Kim Hyun Sook and Ryan Estrada’s gripping graphic novel Banned Book Club is based on the true story of a South Korean student who learned the costs and rewards of standing up to tyranny.
Though often seen as the antithesis to North Korea’s totalitarian regime, South Korea has its own complicated, and at times unsavory, political history. That history is recounted here, beginning in 1983 as Kim Hyun Sook prepares to leave her poor family and their struggling steak restaurant to attend Anjeon University with the goal of studying literature. Once there, she sees protesters calling for South Korea’s President Chun to step down; she’s invited to join a club that discusses books that the current government has banned. She assists as the club publishes secret newspapers to spread the truth. Their members are tracked by government agents and, in some cases, tortured.
The book’s final chapter jumps forward to end with a striking parallel, as a new generation protests the 2016 corruption scandal that forced South Korea’s President Park from office. The scene is an opportunity for the main characters to reunite and share their experiences; it is a powerful reinforcement of the book’s emphasis on how democracies must be constantly safeguarded through education, vigilance, and action.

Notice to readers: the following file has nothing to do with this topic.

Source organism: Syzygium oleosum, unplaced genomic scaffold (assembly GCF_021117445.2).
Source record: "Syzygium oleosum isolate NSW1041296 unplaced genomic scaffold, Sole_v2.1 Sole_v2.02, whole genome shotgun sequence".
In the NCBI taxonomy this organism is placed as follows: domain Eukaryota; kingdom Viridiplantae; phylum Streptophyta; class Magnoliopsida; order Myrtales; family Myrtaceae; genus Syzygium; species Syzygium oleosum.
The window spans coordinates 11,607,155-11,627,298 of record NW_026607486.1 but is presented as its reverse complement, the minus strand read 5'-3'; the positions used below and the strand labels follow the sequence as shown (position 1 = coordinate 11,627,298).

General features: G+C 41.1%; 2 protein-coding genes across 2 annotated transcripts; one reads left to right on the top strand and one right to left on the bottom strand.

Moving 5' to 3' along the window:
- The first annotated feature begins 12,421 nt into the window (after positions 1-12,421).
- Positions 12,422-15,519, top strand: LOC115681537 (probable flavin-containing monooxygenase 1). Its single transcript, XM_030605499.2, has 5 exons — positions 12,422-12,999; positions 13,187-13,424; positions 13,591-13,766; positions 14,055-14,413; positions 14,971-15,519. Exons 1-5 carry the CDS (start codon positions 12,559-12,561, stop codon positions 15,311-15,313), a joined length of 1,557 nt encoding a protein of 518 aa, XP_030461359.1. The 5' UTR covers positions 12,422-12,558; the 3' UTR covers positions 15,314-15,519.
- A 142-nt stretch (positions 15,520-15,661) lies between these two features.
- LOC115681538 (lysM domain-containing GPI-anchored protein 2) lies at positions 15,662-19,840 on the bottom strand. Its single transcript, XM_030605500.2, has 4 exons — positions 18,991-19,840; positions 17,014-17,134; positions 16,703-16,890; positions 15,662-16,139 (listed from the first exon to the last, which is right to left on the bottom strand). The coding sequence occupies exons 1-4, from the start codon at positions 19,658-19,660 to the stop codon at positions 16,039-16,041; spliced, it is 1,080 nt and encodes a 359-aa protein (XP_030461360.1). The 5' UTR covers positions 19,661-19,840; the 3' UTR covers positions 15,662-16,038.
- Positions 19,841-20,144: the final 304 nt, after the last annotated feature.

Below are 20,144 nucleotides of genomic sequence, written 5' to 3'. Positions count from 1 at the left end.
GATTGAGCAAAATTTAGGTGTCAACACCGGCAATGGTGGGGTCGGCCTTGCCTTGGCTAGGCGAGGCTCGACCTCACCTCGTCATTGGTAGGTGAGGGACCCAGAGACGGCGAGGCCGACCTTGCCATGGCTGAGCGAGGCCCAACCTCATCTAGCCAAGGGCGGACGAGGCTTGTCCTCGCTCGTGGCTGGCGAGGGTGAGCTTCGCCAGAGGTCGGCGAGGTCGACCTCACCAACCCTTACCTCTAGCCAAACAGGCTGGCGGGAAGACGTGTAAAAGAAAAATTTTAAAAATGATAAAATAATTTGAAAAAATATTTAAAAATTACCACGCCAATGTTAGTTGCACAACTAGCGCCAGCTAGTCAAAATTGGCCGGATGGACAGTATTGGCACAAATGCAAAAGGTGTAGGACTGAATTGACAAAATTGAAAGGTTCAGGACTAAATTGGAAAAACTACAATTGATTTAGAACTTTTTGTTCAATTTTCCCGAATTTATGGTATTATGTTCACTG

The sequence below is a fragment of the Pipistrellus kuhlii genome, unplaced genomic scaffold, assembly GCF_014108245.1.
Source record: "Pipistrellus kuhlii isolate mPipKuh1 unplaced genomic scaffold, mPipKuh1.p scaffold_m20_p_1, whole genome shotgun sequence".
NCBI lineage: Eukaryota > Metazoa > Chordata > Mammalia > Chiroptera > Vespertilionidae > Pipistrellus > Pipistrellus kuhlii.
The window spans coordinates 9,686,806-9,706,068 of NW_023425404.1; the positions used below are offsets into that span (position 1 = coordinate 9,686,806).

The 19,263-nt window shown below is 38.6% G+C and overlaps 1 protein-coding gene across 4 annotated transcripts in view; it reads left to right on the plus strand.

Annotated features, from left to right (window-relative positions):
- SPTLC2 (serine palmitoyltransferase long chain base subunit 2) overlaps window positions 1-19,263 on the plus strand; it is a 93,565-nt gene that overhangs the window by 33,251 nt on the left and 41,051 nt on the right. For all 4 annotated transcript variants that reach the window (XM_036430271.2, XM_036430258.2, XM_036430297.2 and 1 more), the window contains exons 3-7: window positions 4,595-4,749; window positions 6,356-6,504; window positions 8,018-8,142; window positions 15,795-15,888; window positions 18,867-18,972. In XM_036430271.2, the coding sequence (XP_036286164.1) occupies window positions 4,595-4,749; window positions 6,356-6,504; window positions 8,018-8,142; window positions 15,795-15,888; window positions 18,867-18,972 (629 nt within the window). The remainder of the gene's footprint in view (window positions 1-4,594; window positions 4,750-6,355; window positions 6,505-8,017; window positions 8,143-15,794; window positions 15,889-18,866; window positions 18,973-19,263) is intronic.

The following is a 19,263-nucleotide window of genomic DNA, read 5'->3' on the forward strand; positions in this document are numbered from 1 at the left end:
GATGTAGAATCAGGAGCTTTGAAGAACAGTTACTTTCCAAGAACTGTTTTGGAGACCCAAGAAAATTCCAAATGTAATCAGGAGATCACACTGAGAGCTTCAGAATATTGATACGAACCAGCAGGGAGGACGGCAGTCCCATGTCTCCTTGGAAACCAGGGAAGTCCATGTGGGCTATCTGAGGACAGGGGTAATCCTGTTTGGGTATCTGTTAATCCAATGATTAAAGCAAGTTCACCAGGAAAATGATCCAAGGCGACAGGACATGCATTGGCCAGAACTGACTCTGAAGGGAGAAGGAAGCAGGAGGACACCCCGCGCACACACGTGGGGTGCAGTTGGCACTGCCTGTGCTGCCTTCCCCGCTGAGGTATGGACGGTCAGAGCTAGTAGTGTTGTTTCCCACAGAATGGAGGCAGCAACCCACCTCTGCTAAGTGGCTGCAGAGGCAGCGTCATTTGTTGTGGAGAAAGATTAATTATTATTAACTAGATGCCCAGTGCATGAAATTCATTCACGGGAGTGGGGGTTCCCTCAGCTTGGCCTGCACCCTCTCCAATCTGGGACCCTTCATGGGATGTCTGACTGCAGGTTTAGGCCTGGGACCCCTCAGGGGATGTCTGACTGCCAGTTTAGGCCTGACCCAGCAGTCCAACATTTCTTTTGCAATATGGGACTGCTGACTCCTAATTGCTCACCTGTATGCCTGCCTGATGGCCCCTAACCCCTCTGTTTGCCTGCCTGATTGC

Relatable and appealing, the text tackles complex and nuanced aspects of political control, including the power of fear mongering and the dangers of pacification through entertainment, evidenced in the Chun regime’s “3-S” policy: sex, sports, and screens are used to distract citizens from political corruption.
The book’s manga-style art emphasizes and sometimes exaggerates facial expressions, helping to convey the emotions that drive its characters’ actions. Combining real-life political intrigue with an appealing cast, Banned Book Club is an exciting, thought-provoking graphic bildungsroman.
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